Sun activity is actually at a low point right now. In fact, 2005 saw the lowest solar activity in the sun’s 11 year activity cycles, however, 2005 was the warmest year on the 130 year old record (2010 now tied with 2005 as the warmest year). Scientists agree that the sun has played a role in the warming of the past century, however, they also agree that the data shows that CO2 is the main factor since the 1980s.
Aerosols and volcanic activity are actually thought to have a net cooling effect on the global atmosphere. The amount of CO2 from volcanic activity is thought to not be large enough to cause warming because it is counteracted by soot (ash) and sulfate aerosols. In fact, scientists have found that global warming is currently masked by what they termed global dimming! That means, global warming would be even stronger, were it not for pollutants volcanoes and also human activity put in the air, that actually cool the climate (check the video linked above).
Consequences for the planet
What is important to understand is, that obviously life goes on, if it is warm or cold- not necessarily human life though. Because, we know from studying the past that strong changes in the climate have influence what type of life walks the planet. Strong changes often lead to species disappearing and other developing filling niches that occurred when other animals died off.
More extrem weather phenomenas may be a result of global warming, and a quick change between extremely warm years and relatively cooler years. Scientists found strong evidence that climate has what they call tipping points, i.e. points at which negative or positive feedback mechanisms stop the climate from changing very fast. When these tipping points are passed, the feedback breaks down and extremely rapid changes occur, that many creatures and critters would not be able to adapt to that quickly.
This is the case because many plants are adapted to well defined conditions, if they die so do the animals depending on them and so do the animals depending on the animals depending… and so on. You get the picture. In the seas the picture was apparently most dramatic, because warming can lead to large parts of the oceans being rendered unable to support larger organisms because they cary less oxygen when warm.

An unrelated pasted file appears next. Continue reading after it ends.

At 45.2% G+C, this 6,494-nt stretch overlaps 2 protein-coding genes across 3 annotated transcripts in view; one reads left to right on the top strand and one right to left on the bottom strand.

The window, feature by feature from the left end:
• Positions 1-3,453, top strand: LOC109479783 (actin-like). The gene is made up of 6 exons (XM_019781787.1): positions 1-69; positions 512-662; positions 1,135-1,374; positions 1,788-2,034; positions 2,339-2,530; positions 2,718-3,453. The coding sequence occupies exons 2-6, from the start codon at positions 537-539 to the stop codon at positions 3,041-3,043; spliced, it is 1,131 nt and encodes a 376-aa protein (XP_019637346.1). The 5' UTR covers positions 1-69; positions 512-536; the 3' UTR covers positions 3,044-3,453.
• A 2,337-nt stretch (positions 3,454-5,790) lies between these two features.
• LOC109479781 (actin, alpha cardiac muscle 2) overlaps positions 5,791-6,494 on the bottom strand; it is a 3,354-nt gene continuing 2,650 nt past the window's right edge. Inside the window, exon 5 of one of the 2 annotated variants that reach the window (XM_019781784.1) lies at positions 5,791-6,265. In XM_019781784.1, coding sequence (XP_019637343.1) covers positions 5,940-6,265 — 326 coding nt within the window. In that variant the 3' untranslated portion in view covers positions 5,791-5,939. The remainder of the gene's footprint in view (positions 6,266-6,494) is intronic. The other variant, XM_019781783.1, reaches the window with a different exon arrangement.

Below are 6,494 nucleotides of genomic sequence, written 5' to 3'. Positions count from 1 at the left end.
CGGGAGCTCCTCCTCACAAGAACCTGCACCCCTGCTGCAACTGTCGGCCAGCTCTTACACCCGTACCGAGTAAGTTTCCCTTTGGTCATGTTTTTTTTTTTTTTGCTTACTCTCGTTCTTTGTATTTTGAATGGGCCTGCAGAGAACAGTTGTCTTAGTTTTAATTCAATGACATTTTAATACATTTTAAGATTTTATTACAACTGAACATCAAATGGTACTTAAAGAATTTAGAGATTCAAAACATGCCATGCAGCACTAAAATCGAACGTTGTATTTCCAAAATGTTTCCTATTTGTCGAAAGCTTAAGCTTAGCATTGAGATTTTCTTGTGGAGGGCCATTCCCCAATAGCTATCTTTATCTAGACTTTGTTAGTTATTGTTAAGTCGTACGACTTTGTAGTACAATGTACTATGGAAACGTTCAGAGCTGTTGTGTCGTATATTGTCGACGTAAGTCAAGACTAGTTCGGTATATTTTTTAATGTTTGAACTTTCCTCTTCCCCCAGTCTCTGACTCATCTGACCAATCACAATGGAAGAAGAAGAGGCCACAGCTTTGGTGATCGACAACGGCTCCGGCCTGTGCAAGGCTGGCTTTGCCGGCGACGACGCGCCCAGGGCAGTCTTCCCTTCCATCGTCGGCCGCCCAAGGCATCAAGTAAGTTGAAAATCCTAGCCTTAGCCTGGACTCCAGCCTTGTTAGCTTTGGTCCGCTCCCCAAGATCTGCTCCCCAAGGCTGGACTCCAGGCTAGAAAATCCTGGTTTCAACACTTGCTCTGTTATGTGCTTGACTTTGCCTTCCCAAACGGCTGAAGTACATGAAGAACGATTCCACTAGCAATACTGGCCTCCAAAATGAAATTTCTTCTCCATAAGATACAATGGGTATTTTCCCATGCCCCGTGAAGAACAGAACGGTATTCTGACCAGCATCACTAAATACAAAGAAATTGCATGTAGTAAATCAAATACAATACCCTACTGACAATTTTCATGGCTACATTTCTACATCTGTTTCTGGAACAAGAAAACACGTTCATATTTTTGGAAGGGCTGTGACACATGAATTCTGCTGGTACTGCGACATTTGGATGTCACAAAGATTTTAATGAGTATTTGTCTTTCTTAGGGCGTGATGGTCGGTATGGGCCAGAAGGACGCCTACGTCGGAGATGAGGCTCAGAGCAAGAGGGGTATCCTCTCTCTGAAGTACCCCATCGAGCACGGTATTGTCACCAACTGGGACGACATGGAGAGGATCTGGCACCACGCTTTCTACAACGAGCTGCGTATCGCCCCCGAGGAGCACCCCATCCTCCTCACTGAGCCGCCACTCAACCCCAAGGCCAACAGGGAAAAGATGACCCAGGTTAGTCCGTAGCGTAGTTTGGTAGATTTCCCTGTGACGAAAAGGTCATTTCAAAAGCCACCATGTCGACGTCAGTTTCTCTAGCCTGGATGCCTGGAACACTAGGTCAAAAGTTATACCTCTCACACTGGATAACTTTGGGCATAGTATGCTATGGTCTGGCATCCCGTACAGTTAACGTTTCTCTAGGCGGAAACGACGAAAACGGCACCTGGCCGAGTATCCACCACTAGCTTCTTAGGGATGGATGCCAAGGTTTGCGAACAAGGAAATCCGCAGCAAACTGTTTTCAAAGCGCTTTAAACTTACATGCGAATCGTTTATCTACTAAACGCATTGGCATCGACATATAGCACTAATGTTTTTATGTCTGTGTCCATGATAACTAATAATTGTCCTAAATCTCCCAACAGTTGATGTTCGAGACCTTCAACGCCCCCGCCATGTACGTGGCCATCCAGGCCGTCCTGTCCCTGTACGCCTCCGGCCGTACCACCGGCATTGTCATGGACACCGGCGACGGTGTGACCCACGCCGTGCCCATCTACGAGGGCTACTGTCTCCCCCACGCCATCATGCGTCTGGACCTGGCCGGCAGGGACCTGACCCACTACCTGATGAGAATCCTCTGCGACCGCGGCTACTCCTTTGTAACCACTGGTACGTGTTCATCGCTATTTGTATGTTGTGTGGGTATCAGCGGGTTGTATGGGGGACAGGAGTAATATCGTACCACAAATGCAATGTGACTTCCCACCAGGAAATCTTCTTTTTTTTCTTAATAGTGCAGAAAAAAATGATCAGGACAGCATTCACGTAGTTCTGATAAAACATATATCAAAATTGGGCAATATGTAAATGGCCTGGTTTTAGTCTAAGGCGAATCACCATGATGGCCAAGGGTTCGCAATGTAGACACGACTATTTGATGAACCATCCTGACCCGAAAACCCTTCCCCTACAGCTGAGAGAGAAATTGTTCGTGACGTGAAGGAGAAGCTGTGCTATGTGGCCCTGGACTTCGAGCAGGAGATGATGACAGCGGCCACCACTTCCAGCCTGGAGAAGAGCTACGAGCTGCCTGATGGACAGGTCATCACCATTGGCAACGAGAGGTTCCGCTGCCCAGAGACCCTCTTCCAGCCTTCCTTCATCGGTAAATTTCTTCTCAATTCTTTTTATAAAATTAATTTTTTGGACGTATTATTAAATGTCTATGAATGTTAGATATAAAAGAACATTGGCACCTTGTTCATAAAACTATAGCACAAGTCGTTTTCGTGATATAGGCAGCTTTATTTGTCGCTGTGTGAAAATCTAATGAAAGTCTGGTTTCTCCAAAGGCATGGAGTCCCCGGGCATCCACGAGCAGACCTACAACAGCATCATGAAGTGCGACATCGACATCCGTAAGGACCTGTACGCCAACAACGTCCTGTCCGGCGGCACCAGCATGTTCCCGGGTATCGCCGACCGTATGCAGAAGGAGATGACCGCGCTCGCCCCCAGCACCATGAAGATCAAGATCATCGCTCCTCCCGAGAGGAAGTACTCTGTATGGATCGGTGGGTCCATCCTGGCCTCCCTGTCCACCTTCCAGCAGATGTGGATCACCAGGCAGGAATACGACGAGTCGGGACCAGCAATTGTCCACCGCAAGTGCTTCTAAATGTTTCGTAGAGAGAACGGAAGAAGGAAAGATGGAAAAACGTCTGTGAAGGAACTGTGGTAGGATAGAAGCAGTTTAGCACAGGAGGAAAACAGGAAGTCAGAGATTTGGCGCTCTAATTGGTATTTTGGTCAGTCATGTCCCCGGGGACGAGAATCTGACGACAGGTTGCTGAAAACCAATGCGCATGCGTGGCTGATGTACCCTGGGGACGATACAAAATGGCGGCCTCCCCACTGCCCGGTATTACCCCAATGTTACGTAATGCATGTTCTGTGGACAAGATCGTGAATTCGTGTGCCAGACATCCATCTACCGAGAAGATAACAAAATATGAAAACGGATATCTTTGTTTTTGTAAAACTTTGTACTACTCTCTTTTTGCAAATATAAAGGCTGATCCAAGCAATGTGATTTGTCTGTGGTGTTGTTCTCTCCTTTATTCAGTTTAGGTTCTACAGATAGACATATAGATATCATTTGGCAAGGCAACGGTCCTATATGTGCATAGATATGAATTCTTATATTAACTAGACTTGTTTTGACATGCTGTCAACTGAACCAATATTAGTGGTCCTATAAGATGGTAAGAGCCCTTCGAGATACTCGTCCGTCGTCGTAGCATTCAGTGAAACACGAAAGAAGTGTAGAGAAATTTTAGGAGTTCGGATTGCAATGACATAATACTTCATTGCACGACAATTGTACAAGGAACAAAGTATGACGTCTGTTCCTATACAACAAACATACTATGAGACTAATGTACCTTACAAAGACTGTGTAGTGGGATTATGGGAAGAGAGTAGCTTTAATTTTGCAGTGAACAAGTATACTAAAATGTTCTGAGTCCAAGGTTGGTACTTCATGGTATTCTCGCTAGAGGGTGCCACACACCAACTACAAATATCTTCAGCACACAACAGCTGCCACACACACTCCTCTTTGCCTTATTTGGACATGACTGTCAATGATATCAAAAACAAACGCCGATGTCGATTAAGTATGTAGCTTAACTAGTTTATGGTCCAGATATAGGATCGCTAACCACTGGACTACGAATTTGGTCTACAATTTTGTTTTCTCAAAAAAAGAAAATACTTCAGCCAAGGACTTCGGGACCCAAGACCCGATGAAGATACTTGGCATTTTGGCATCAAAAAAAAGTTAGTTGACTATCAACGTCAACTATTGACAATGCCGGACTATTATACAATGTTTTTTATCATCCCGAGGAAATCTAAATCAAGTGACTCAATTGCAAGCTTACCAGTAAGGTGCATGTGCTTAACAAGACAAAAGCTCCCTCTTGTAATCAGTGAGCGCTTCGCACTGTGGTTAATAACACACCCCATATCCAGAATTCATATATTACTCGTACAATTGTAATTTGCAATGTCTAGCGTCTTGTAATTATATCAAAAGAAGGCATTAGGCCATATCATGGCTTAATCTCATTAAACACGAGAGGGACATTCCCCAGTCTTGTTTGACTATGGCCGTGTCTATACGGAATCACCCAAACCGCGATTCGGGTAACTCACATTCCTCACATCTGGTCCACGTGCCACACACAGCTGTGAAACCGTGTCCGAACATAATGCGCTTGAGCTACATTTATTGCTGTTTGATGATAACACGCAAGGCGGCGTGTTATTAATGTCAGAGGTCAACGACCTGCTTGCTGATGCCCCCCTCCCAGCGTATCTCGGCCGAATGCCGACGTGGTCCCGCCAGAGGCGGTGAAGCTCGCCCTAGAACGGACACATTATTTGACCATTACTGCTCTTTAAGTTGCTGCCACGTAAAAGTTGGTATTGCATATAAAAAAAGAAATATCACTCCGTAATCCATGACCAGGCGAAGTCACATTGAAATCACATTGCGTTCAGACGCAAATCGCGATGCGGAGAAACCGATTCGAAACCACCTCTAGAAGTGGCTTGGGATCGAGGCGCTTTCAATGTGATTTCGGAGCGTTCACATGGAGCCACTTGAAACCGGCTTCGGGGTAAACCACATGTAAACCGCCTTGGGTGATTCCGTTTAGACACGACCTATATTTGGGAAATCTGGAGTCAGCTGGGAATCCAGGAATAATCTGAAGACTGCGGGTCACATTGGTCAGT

The problem with warming
The reason why so many people think we should not cause climate changes seem to be mostly two:
1) We do know that our planet does support our life now, but we could run risk that it does not so in the future. For instance could food production suffer severe consequences. Much of the water for farming comes from rivers that are fed by glaciers. If glaciers melt rivers could run low on water or even dry, making efficient farming close to impossible in many regions of the world- if not all.
2) The social consequences are probably even more devastating, when people have to move away from rising water, starvation or desertification for instance.
On a personal note, I am convinced that the effects of global warming and climate change will be extreme and possible dramatic for mankind. However, I don’t mind what you stance is on the consequences. I do not even mind if you personally think that we ought to do nothing about it. I don’t care much for half hearted political acts either.
I just care about the science behind it. The science behind it is solid and clear: global warming is happening and it is human made. This is why 97% of climatologists and the majority of other scientists agree with this statement.
Additional Info: This report from the national academies may interest you
Whether versus climate
A recent article in DN.se emphasizes again, that observing local weather is not representative for the global climate. Last year was one of the coldest in decades in Sweden but the warmest globally for as long as we note temperatures!
Climate danger for civilisation?
A recent article suggests that climate may be a major factor in the rise and demise of civilisations. For instance the romans. Additionally, extreme weather phenomena may become more frequent.
Deniers: In a rather fruitless discussion in the forum below I encountered a typical denier, i.e. a person who does not understand the first thing about the science behind global warming but is eager to disregard any scientific argument. Apparently without ever following one of the provided literature. Contrary to people who I know who are approaching this subject scientifically and who read even the craziest pseudo-scientific attempts to attack the solid science of global warming, these individuals make no effort to ever read anything thoroughly that could contradict their paranoia ridden conspiracy constructs. (–> How to talk to a denier
Interestingly this denier mentioned a so-called Dr. Klaus-Martin Schulte (who is not a real doctor, i.e. a scientist, but just a clinician) who claimed that there is no consensus about climate change and global warming. This text was so preposterous that I can really not have it posted here. It is intellectual turd: Teeming with nonlogical arguments, quite likely purposely false claims and lies, or at the least scientific incorrectness based in ignorance and incompetence. However, you are free to google it for yourself of course. It is being rebuked and rebutted perfectly here: